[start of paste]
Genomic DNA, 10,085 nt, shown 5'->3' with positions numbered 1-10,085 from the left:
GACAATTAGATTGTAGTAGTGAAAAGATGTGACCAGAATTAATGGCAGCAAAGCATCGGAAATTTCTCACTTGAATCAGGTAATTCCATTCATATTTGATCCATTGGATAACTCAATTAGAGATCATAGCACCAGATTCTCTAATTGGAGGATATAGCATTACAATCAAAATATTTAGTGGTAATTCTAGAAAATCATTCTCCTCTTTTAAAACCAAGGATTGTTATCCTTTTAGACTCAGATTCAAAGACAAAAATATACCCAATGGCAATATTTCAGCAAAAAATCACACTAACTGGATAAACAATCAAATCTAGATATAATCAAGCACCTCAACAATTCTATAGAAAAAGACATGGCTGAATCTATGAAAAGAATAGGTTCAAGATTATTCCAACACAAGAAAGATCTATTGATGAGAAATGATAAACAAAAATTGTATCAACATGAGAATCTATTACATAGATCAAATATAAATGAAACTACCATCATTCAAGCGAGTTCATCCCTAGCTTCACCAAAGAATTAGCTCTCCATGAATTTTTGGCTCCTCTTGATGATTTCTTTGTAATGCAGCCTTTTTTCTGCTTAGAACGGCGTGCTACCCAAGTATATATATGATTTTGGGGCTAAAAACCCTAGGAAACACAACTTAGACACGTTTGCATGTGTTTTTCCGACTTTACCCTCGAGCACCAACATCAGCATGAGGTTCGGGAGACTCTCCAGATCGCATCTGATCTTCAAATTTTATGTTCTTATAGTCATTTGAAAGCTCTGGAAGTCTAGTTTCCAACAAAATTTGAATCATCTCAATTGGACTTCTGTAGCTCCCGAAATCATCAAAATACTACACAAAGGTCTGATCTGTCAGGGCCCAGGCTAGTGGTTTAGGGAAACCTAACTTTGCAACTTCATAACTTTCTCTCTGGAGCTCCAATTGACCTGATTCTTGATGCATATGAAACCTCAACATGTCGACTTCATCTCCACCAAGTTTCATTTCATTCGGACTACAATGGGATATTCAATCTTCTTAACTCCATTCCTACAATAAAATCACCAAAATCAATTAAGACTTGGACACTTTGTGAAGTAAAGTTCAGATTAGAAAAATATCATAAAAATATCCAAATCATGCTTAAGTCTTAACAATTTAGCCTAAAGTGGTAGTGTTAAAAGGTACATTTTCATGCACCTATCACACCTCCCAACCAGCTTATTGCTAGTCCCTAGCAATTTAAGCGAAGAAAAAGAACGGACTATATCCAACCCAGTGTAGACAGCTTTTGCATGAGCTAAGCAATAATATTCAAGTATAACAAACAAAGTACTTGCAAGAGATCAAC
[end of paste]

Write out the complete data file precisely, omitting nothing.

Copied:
Genomic DNA, 10,085 nt, shown 5'->3' with positions numbered 1-10,085 from the left:
GACAATTAGATTGTAGTAGTGAAAAGATGTGACCAGAATTAATGGCAGCAAAGCATCGGAAATTTCTCACTTGAATCAGGTAATTCCATTCATATTTGATCCATTGGATAACTCAATTAGAGATCATAGCACCAGATTCTCTAATTGGAGGATATAGCATTACAATCAAAATATTTAGTGGTAATTCTAGAAAATCATTCTCCTCTTTTAAAACCAAGGATTGTTATCCTTTTAGACTCAGATTCAAAGACAAAAATATACCCAATGGCAATATTTCAGCAAAAAATCACACTAACTGGATAAACAATCAAATCTAGATATAATCAAGCACCTCAACAATTCTATAGAAAAAGACATGGCTGAATCTATGAAAAGAATAGGTTCAAGATTATTCCAACACAAGAAAGATCTATTGATGAGAAATGATAAACAAAAATTGTATCAACATGAGAATCTATTACATAGATCAAATATAAATGAAACTACCATCATTCAAGCGAGTTCATCCCTAGCTTCACCAAAGAATTAGCTCTCCATGAATTTTTGGCTCCTCTTGATGATTTCTTTGTAATGCAGCCTTTTTTCTGCTTAGAACGGCGTGCTACCCAAGTATATATATGATTTTGGGGCTAAAAACCCTAGGAAACACAACTTAGACACGTTTGCATGTGTTTTTCCGACTTTACCCTCGAGCACCAACATCAGCATGAGGTTCGGGAGACTCTCCAGATCGCATCTGATCTTCAAATTTTATGTTCTTATAGTCATTTGAAAGCTCTGGAAGTCTAGTTTCCAACAAAATTTGAATCATCTCAATTGGACTTCTGTAGCTCCCGAAATCATCAAAATACTACACAAAGGTCTGATCTGTCAGGGCCCAGGCTAGTGGTTTAGGGAAACCTAACTTTGCAACTTCATAACTTTCTCTCTGGAGCTCCAATTGACCTGATTCTTGATGCATATGAAACCTCAACATGTCGACTTCATCTCCACCAAGTTTCATTTCATTCGGACTACAATGGGATATTCAATCTTCTTAACTCCATTCCTACAATAAAATCACCAAAATCAATTAAGACTTGGACACTTTGTGAAGTAAAGTTCAGATTAGAAAAATATCATAAAAATATCCAAATCATGCTTAAGTCTTAACAATTTAGCCTAAAGTGGTAGTGTTAAAAGGTACATTTTCATGCACCTATCACACCTCCCAACCAGCTTATTGCTAGTCCCTAGCAATTTAAGCGAAGAAAAAGAACGGACTATATCCAACCCAGTGTAGACAGCTTTTGCATGAGCTAAGCAATAATATTCAAGTATAACAAACAAAGTACTTGCAAGAGATCAAC